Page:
Here's how the volume was divvied up in the first game with Ingram sidelined.
|In Week 8||Carries||Targets||Snaps|
Although Edwards got more carries, Dobbins' snap rate and involvement in the passing game (he has multiple targets in five straight) give him the edge.
Dobbins has also been phenomenal on the volume he has gotten, and efficiency does matter for fantasy. It's just not enough to make him a priority for two reasons.
First, the Ravens will be without left tackle Ronnie Stanley for this game. That downgrades the entire offense, which makes it tough to expect that efficiency to stick.
Second, the Indianapolis Colts are a tough defense, especially now that Darius Leonard is back in the fold. That amplifies the loss of Stanley and puts another dent in the projected efficiency for Dobbins.
Lamar Jackson is a quality, difference-making quarterback, so the offense won't collapse with Stanley out. And again, Dobbins seems to have solid talent. That's enough to keep Dobbins in play. The other aspects of his profile prevent him from being more than a rotational value piece in tournaments.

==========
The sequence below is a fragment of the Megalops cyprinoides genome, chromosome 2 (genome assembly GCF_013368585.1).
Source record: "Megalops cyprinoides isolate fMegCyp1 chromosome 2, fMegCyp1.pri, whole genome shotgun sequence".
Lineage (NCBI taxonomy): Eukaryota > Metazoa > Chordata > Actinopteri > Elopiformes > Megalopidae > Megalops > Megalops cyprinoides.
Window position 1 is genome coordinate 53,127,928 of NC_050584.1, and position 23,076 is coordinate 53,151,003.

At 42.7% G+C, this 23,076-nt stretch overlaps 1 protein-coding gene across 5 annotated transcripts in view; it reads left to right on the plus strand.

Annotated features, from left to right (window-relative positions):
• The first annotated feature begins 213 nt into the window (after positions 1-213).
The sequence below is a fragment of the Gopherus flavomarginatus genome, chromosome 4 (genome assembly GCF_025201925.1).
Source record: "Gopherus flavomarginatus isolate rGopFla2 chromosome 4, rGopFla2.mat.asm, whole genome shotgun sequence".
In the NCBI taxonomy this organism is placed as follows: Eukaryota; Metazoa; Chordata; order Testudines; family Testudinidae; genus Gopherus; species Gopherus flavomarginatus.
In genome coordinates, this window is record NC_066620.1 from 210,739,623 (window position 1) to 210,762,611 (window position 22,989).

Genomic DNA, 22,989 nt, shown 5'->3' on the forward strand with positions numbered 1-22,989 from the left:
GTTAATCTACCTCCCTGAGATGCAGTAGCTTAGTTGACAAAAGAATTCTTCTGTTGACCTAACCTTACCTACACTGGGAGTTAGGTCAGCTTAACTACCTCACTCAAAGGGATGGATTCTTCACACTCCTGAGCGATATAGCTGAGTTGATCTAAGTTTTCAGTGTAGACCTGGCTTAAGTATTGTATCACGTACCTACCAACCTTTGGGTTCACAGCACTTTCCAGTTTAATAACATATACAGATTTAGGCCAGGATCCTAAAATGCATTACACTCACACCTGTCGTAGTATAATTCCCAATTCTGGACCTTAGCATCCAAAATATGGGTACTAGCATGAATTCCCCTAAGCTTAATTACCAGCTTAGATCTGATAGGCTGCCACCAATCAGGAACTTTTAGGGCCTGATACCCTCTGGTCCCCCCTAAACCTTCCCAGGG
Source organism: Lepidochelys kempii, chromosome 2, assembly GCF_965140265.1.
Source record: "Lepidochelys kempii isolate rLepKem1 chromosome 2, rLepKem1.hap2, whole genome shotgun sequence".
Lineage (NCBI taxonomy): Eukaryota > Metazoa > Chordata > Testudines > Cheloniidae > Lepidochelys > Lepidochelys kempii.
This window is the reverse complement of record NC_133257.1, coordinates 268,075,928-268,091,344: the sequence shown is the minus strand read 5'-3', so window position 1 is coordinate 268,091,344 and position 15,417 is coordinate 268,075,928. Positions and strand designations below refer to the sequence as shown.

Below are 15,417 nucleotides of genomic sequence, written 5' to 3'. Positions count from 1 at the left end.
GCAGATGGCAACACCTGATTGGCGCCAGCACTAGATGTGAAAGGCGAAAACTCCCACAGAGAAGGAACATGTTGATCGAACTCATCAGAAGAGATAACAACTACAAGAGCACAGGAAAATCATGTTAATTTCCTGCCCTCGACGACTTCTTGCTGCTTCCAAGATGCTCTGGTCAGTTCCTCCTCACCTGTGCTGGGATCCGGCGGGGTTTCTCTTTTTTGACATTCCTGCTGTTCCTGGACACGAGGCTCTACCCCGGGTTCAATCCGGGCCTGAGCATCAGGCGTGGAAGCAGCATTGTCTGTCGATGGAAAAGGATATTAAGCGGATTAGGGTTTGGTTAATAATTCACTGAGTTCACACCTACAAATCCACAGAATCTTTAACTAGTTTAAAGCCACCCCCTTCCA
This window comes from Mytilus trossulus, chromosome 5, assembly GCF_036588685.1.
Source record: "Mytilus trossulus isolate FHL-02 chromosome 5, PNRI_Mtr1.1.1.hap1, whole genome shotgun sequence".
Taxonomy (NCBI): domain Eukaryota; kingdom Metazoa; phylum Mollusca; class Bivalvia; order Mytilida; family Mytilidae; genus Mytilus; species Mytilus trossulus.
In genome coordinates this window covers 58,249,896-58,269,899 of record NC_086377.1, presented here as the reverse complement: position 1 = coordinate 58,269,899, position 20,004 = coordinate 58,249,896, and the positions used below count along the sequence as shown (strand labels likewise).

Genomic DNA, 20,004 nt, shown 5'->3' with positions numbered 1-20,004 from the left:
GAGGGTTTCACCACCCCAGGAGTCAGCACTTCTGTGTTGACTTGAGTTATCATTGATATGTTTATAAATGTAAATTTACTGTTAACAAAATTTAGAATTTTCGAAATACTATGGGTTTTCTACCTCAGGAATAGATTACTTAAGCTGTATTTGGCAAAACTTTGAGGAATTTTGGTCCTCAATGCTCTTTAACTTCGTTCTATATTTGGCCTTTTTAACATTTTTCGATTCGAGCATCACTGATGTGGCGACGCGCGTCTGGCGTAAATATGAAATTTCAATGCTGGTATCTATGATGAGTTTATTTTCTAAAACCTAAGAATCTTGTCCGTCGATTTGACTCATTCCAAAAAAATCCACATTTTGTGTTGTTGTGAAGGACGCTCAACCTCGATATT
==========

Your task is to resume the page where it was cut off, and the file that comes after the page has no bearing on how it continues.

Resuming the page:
It might not be a bad game to pivot to Marquise Brown instead. Brown has the squeaky-wheel narrative in his favor after complaining about his role in the offense this week. Brown still has 24.6% of the team's targets, and he gets to play indoors on turf this week. If Dobbins' popularity goes up too much, then Brown serves as a fun pivot for just $5,800.
Calvin Ridley Trending the Wrong Way
Another game with a tight spread and a high total this week is in Atlanta for the Atlanta Falcons versus the Denver Broncos. It's still a game we can potentially stack, but it looks like it'll be lacking one of the true prizes within it.
After injuring his foot last week, Calvin Ridley is yet to practice heading into Week 9. That doesn't mean he won't play, as we saw with Julio Jones a few weeks ago, but it does put him on the wrong side of questionable.
We haven't yet seen the Falcons' offense in a full game without Ridley. When Jones missed time earlier in the year, the offensive efficiency went in the tubes, and it hurt everybody here. We should likely expect a downgrade if Ridley misses, making Matt Ryan less appealing for DFS. But we could still use guys like Jones and Hayden Hurst.
In the five healthy games he has played -- all alongside Ridley -- Jones has 23.4% of the team's overall targets while averaging 2.8 deep targets per game. Those numbers are likely to rise with Ridley sidelined. This game environment isn't as good as the one in Buffalo, but Jones is still someone to whom we need to have exposure in tournaments.